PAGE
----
The Repository @ St. Cloud State

Open Access Knowledge and Scholarship

Date of Award


Culminating Project Type


Degree Name

Educational Administration and Leadership, K-12: Ed.D.


Educational Administration and Higher Education


School of Education

First Advisor

Roger Worner

Second Advisor

Kay Worner

Third Advisor

James Johnson

Fourth Advisor

John Eller

Creative Commons License

Creative Commons License
This work is licensed under a Creative Commons Attribution-Noncommercial-No Derivative Works 4.0 License.

Keywords and Subject Headings

Novice Teacher, Attrition, Minnesota, Rural


The nationwide trend of novice teachers leaving schools at a disproportionately high rate comes at a time when schools strive to develop a staff of experienced, effective educators to increase student achievement. The price of novice teacher attrition includes financial costs like recruitment and hiring as well as lost professional development young teachers take with them when they leave. Intangible costs include the negative impact on schools as organizations resulting from high turnover as well as inconsistent instruction from an ever-changing teaching staff. Ultimately, student achievement pays the price of high rates of novice teacher attrition. McCann, Johannessen, and Ricca (2005) described the concern regarding teacher attrition, “We find the attrition of great numbers of talented teachers distressful, especially because of the devastating loss to the profession of the potential of these teachers and to the students whose lives they would affect” (p. 64).

The purpose of the study was to ascertain the causal factors, other than performance, of novice teachers’ attrition as perceived by responding school administrators and examine the impact of grit and resiliency on those novice teachers who resigned from their positions within the first years of teaching as perceived by the responding school administrators. A review of the literature found several factors that contributed to young teachers leaving their positions. Those factors included salary, student discipline concerns, lack of collegial support, lack of parental support, the decrease of professional prestige, lack of readiness to teach, and working conditions. A review of the literature also found that grit and resiliency can be mitigating, internal factors for novice teachers who are considering leaving their positions. In 2013, Angela Duckworth won the MacArthur Grant for her work with “Grit.” Grit builds on resiliency and is defined as the perseverance and passion to achieve long-term goals.

Results of the study indicated that some of the findings were consistent with the literature in that they had a significant impact on novice teachers’ decisions to leave their positions while other findings were found to be less influential than the literature suggested. Salary, student discipline concerns, lack of parental support, lack of readiness to teach, and a lack of respect for the field of education were found to be consistent with the literature as significant factors that impact novice teachers’ decisions to leave their teaching positions. The factors of working conditions, lack of collegial support, and a mentorship program were not found to be as compelling as the literature suggested. The impact of the internal factor of grit was inconclusive according to the findings from the study.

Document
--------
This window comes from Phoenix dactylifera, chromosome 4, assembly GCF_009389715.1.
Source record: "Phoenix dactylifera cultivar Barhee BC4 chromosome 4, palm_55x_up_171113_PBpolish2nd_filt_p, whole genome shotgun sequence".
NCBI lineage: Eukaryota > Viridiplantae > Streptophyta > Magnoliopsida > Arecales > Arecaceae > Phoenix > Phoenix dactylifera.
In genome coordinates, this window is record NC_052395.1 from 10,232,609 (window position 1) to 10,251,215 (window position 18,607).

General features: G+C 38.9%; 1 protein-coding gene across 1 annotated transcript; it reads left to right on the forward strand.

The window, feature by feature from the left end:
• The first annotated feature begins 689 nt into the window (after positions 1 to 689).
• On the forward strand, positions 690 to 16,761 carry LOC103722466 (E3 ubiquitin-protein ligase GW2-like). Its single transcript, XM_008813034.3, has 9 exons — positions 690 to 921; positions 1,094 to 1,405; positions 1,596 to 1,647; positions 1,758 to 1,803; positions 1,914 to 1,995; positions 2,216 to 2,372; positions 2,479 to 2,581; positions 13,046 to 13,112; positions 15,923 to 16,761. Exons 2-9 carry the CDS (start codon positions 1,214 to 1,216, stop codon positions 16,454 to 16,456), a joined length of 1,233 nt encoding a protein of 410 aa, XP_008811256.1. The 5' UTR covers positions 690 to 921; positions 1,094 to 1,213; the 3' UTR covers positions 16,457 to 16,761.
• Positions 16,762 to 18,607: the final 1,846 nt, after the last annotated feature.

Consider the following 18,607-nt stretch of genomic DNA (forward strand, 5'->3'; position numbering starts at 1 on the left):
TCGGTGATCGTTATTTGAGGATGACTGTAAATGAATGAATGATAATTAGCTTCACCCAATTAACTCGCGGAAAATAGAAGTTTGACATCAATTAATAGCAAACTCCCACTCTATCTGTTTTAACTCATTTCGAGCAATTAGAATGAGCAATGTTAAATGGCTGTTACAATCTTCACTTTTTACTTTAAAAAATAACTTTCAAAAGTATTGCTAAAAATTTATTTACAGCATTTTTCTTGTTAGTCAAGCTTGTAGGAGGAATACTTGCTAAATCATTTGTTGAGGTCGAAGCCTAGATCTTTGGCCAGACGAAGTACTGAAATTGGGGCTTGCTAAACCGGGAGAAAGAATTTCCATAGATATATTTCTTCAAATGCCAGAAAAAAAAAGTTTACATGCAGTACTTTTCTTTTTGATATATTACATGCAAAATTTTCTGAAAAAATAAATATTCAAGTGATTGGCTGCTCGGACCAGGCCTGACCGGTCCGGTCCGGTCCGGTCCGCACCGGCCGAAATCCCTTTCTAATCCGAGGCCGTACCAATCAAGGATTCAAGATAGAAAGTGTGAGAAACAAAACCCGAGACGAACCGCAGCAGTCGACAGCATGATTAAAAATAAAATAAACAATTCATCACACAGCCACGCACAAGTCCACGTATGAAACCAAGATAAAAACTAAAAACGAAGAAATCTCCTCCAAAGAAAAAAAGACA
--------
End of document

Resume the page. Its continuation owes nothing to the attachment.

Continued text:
The loss of a single novice teacher is costly for schools and students. If any of the factors that contribute to teachers leaving their positions within the first five years can be reduced or eliminated, schools and students will benefit.


The journey of the dissertation process is ambitious and can only be completed with the help of others. First, foremost, and above all, I thank God and my family. Nothing is possible without them. My wife and children provided encouragement and patience throughout the protracted process of completing the dissertation.

I want to thank my fourth-grade teacher. He gave me a paperback dictionary as a reward for completing an assignment on the structure of a tooth. Inside the cover were the handwritten words, “Persistence is the key” in bright, red ink. Many years later, my fourth-grade teacher became a fellow doctoral candidate and his phone calls and encouragement reminded me of his message from 1978. In distracted times when quitting and leaving the dissertation behind was a strong possibility, his encouragement was invaluable. Thank you, Dr. James Lehman.

A special thank you to my committee chairperson, Dr. Roger Worner and committee member Dr. Kay Worner. Their guidance through the dissertation process was remarkable. Equally remarkable was the value of their coursework in the Educational Leadership program at St. Cloud State University. It shaped my practice and understanding of my role as a school leader. I am better for attending the program. To my fellow doctoral candidates at St. Cloud State University, I thank you for your support and cooperation. It was a dynamic and enthusiastic group and I was fortunate to be a part of it.



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